I contacted my Kelly-Moore rep. because I have a 30 year relationship with K.M., where I bought the Cover Stain, and no relationship with the Cover Stain company.

My question again is, has anyone experienced problems with water-cleanup Cover Stain. To add to the confusion, it is not water-based, it is a hybrid oil base, with water cleanup.
 

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Thanks for the replies.

I only used the Cover Stain in this instance because the existing solid oil stain was weathered and badly stained. The Cover Stain seemed like the best choice at the time.
Sorry to hear your troubles but when you say you have 35 years experience and you decided on a water base primer on an existing surface that was oil is a little puzzling.

In my opinion cover stain oil would even be a bad choice. Just dries to fast. Never penetrates, just sits there on the surface. A long oil would have been the the best choice.

It happens to all of us, when we over think things is where we make more mistakes then just going with our first thoughts.

Pat
 

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It's alkyd hybrid. We all rave about them as finishes. I see no reason why it shouldn't perform just as well as an oil primer.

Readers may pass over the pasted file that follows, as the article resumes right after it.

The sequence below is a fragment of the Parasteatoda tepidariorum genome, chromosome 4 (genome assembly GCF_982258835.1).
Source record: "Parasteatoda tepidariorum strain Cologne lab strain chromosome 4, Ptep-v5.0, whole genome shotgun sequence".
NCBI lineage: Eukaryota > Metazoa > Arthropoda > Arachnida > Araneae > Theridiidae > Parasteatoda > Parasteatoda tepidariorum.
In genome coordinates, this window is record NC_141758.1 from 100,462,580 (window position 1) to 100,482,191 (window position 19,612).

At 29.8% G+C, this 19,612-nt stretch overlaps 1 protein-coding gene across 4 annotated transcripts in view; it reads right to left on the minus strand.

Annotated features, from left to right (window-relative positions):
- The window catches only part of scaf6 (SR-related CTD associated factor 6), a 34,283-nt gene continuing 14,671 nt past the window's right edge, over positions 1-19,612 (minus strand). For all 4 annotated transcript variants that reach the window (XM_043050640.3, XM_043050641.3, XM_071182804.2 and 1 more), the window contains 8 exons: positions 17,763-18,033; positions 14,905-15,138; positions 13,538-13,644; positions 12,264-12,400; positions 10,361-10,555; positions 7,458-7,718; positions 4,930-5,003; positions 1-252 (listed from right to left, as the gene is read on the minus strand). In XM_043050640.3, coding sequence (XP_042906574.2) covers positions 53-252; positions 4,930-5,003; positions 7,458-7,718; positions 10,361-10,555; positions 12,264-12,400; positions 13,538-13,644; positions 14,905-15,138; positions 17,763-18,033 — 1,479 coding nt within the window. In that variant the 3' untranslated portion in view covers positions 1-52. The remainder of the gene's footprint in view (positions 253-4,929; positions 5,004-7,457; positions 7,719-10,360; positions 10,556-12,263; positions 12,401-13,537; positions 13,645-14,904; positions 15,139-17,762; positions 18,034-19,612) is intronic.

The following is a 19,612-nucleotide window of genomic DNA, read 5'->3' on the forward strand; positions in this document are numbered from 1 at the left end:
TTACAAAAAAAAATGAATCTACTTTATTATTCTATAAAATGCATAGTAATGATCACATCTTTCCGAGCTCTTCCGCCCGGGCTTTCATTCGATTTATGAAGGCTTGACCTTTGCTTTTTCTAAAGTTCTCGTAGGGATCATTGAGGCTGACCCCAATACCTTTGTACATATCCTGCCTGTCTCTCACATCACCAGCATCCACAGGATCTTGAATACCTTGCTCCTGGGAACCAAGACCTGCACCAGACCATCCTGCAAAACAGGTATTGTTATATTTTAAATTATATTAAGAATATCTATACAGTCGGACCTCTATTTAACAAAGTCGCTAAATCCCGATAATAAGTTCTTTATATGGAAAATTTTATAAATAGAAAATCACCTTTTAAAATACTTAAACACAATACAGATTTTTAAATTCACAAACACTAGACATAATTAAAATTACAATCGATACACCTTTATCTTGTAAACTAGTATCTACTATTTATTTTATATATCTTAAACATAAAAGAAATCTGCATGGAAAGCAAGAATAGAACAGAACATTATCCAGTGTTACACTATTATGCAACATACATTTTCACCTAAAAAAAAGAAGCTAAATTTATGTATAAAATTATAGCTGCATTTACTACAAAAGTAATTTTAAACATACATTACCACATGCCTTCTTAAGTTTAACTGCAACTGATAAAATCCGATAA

Sorry hmac. I've only used it once for a wax bleed issue. I assume i had no problems with it, at least no callbacks yet...
It seemed to bond tenaciously.
 

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The "new" cover stain is in no way shape or form similar to the old oil based coverstain. Not even a similar product. To me it's a crime that they put the same label on completely different products. They should have just discontinued the the oil based product and marketed the new product with a new name to avoid confusion. jmho
 

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Discussion Starter · #20 ·
The "new" cover stain is in no way shape or form similar to the old oil based coverstain. Not even a similar product. To me it's a crime that they put the same label on completely different products. They should have just discontinued the the oil based product and marketed the new product with a new name to avoid confusion. jmho
Thanks, man. You are right on the money.